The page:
On the side of the reader, one can also ask, how much weight and value do we attach to a book’s author? Do we pick up and read the book of an unknown author or do we consistently choose the work of an established name? Are we more forgiving of an author whose work we know than one who remains unknown? If names were eliminated from book covers, would we be more impartial and equitable in our judgments?
In my own field of psychoanalysis, journal submissions are typically sent blind to those assessing or evaluating the merit of an article before being chosen for publication. Once selected and published, the author of each article is given, as in all fields of study. However, in 1968, Jacques Lacan, the French analyst, founded Scilicet, the official academic journal of the École Freudienne de Paris (EFP). Established at a time of considerable creativity and institutional inventiveness, Scilicet adopted the editorial policy of publishing unsigned articles in an attempt to “overcome the narcissism of small differences.” In other words, the editors wished to undo the natural tendency of egoistic and imaginary rivalry and competition, expressed in the exposure of one’s name. Perhaps it was also intended to eliminate the influential impact (transference) be it positive or negative, that the name of a particular analyst might have on a reader. Lacan wrote this, so it must be worthwhile; Dr X wrote that and he is not worth reading.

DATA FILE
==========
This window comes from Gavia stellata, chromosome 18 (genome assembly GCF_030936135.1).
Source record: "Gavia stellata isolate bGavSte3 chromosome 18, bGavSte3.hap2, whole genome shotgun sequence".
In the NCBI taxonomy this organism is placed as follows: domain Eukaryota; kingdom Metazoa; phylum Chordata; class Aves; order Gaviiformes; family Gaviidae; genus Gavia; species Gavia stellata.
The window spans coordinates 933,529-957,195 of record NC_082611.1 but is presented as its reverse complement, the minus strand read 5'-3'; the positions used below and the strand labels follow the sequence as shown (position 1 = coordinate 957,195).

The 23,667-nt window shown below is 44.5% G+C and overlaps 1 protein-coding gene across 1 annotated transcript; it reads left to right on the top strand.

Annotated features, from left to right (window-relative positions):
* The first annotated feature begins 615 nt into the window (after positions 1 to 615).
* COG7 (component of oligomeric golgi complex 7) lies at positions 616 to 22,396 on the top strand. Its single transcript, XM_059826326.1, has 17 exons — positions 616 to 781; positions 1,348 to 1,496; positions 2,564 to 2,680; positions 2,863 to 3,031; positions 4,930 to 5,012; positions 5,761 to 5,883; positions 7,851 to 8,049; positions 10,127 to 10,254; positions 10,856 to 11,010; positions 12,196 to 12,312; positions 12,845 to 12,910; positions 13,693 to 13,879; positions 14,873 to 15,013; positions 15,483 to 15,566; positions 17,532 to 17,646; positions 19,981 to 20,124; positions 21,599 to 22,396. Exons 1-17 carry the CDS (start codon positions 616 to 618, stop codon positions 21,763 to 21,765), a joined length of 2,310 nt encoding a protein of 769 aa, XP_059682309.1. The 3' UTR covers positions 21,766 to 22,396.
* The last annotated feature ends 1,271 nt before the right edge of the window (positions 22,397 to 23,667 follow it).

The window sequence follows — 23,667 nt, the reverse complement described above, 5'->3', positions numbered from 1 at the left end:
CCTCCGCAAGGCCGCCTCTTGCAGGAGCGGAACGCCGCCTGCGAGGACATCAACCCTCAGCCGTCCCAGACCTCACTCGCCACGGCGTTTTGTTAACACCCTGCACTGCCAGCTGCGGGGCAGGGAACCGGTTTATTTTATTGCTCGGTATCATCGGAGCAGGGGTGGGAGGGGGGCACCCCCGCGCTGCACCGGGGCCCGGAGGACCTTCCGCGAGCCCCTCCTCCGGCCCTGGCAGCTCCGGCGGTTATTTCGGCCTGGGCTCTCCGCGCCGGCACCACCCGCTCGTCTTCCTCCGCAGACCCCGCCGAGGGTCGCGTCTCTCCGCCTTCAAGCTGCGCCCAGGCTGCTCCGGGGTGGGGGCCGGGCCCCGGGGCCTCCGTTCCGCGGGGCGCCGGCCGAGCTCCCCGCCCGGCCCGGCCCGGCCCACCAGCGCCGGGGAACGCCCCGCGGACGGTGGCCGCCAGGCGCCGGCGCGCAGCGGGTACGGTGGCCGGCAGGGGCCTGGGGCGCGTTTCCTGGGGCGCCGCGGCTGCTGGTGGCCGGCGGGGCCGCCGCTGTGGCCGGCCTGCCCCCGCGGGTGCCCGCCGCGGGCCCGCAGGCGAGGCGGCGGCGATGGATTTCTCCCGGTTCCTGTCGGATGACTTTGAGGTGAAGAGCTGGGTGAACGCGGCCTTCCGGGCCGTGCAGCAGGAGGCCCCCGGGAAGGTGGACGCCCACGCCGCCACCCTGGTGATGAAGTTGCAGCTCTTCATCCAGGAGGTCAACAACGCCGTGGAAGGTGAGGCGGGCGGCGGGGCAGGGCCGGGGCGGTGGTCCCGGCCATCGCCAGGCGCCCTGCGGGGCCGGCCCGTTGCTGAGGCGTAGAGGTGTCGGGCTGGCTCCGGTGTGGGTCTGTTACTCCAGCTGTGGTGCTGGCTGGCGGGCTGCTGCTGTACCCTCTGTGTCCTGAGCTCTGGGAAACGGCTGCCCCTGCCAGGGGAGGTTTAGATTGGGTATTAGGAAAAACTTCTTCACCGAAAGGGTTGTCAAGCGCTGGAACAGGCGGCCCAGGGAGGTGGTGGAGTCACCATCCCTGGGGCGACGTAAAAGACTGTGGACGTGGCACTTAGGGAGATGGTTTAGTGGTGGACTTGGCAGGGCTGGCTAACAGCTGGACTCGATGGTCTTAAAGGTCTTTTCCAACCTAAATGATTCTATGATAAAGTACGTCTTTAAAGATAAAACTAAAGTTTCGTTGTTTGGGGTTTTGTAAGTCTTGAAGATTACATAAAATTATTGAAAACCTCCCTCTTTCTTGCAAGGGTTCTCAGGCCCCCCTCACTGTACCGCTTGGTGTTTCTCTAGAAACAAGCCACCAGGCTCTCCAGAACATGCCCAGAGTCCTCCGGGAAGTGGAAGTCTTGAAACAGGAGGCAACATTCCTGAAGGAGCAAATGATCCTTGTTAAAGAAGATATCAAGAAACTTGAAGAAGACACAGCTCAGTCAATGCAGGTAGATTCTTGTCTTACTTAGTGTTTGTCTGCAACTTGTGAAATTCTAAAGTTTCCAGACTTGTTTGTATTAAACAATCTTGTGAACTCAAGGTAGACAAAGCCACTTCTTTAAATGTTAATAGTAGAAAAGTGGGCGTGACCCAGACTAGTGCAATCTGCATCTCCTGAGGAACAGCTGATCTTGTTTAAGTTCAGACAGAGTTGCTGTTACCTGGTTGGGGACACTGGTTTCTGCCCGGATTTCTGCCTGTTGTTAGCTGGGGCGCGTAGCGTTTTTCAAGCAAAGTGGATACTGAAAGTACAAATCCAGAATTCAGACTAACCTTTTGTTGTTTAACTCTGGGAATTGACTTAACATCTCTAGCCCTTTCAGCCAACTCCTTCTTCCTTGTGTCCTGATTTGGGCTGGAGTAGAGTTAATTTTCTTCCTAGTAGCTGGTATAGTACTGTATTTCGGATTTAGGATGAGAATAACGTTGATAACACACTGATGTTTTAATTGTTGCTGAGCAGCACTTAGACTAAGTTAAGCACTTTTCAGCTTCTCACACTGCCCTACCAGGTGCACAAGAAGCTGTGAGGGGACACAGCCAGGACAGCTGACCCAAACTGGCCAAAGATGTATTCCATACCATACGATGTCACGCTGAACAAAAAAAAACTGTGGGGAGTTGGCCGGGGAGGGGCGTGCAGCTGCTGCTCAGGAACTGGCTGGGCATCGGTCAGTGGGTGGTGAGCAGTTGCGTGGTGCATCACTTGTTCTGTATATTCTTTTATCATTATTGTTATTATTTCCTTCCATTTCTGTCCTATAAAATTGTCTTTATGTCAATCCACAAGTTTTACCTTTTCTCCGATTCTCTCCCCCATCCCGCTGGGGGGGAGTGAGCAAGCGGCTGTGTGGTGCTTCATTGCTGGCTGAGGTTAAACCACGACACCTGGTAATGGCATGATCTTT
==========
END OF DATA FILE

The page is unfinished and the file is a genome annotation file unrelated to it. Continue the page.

However, in spite of this valiant effort to eliminate the printing of names that could prop up authors, as well as influence the opinion of the readership, this policy did not last. With the publication of the second issue, a list of twenty names of contributors to the first issue was printed, and subsequent issues acknowledged authors’ names.
So we can conclude that while one’s proper name is one of the most significant traits of identity within the symbolic order, the question of the attachment to a name and the accompanying identity of its bearer renders the popularity of works of art and scholarship an interesting point from the side of both the writer and the reader: the request or need for privacy versus the desire for recognition; the autonomy of the text versus the identity of the author’s person; public fame and recognition versus textual creativity and scholarship.
While one’s proper name is one of the most significant traits of identity within the symbolic order, the question of the extent to which the attachment of a work of art or scholarship to a name and/or identity might determine its popularity remains an interesting one, from the point of view of both the writer and the reader.